This is from Doug McLachlan’s chapter on “Hindrances to a Balanced Fundamentalism” in his book, Reclaiming Authentic Fundamentalism (p. 20):
For more than a quarter of a century, we have labored under the false assumption that bigness equals greatness and that success can be measured quantitatively. We are much more effective at counting numbers than weighing ideas. This is a form of secularization and an indication that we have bought into the affluence mentality of our day. We seem always to be thinking in terms of numbers, numbers, numbers! How much? How many? How big? This push has led to the disintegration of ethics in reporting statistics and represents a tragic failure to recognize that invisible spiritual growth cannot be accurately gauged by mechanical measuring devices. Moreover, it forms the ground of pragmatism which has invaded so much of Christian ministry. The trouble with pragmatism is that it works: it attracts large crowds. But under its influence, we end up “succeeding miserably” because we are not succeeding Biblically.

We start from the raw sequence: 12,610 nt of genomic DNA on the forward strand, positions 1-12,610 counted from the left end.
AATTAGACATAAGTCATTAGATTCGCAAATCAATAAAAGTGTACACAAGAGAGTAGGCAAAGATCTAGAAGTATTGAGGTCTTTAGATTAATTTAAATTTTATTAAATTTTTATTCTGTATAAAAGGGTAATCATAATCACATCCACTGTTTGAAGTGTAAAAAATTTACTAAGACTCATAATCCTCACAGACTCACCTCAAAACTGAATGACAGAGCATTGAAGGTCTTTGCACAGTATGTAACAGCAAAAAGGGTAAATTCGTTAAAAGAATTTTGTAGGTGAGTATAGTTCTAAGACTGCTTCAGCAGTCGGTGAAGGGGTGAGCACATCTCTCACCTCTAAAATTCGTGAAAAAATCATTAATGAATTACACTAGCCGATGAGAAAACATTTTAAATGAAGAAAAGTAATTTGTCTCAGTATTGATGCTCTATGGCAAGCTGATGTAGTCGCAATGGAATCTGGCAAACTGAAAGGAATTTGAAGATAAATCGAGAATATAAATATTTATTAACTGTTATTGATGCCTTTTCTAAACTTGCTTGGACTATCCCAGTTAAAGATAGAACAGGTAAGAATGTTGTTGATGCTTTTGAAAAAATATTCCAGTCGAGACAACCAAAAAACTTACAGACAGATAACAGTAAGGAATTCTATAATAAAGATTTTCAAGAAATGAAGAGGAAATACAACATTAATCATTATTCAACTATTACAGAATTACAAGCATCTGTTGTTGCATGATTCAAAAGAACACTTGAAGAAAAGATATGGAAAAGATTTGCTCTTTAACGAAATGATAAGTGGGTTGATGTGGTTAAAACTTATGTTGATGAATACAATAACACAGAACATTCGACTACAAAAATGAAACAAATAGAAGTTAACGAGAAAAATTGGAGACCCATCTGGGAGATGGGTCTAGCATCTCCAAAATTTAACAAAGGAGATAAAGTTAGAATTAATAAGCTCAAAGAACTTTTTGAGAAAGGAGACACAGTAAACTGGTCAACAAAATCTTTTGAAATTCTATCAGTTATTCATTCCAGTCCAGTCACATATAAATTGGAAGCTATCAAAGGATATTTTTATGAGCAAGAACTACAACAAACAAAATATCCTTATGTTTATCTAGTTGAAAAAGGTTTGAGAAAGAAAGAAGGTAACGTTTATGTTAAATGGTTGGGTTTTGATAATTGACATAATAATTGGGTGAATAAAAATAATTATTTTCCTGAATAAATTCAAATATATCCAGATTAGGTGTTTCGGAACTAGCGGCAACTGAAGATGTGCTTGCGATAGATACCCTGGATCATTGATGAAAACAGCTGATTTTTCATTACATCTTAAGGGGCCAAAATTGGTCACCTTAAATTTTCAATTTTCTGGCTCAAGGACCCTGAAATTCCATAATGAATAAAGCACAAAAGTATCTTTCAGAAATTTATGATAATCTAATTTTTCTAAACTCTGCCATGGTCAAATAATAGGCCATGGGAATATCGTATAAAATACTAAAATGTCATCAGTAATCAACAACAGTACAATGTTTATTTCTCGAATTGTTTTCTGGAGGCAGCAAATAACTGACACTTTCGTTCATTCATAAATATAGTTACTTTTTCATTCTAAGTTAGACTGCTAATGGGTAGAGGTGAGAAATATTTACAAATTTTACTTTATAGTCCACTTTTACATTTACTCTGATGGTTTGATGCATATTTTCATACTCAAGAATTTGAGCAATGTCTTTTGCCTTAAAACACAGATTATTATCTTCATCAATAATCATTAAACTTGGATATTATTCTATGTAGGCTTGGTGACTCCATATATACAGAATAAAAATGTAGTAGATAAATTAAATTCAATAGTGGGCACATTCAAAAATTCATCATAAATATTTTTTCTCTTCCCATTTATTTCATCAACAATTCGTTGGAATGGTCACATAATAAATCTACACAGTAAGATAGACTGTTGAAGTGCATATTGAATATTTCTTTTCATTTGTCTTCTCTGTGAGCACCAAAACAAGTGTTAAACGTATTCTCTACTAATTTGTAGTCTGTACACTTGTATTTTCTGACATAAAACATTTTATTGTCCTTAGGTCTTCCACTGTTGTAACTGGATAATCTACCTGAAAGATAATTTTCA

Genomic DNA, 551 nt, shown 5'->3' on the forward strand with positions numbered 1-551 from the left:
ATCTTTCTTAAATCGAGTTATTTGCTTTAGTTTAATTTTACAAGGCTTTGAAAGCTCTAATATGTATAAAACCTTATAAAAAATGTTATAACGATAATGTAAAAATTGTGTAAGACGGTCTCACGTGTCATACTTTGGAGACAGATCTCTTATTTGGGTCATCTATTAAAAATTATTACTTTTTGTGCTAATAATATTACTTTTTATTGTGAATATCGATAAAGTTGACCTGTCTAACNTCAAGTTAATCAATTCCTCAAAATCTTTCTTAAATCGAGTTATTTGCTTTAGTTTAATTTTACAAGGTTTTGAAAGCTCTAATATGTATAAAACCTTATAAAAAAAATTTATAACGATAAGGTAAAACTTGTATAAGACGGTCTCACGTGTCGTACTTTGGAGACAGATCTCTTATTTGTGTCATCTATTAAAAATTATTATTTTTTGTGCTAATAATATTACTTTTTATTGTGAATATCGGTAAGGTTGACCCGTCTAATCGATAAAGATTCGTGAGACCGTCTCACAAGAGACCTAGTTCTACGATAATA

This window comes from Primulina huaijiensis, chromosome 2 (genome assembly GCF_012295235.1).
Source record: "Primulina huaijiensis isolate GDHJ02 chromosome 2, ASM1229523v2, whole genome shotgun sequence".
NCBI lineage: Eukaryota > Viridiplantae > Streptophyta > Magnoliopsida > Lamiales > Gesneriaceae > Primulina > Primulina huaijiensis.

In many cases the result has been the development of a philosophy of ministry which revolves around a celebrity focus (the star of the show who attracts the crowd) who functions as a corporate executive manipulating and then discarding his people in his relentless advance toward statistical superiority. All too often, evangelism in this context has been reduced to humanism as the Spirit and the Word are set aside while the Gospel is packaged and marketed almost as though it were a plastic toy.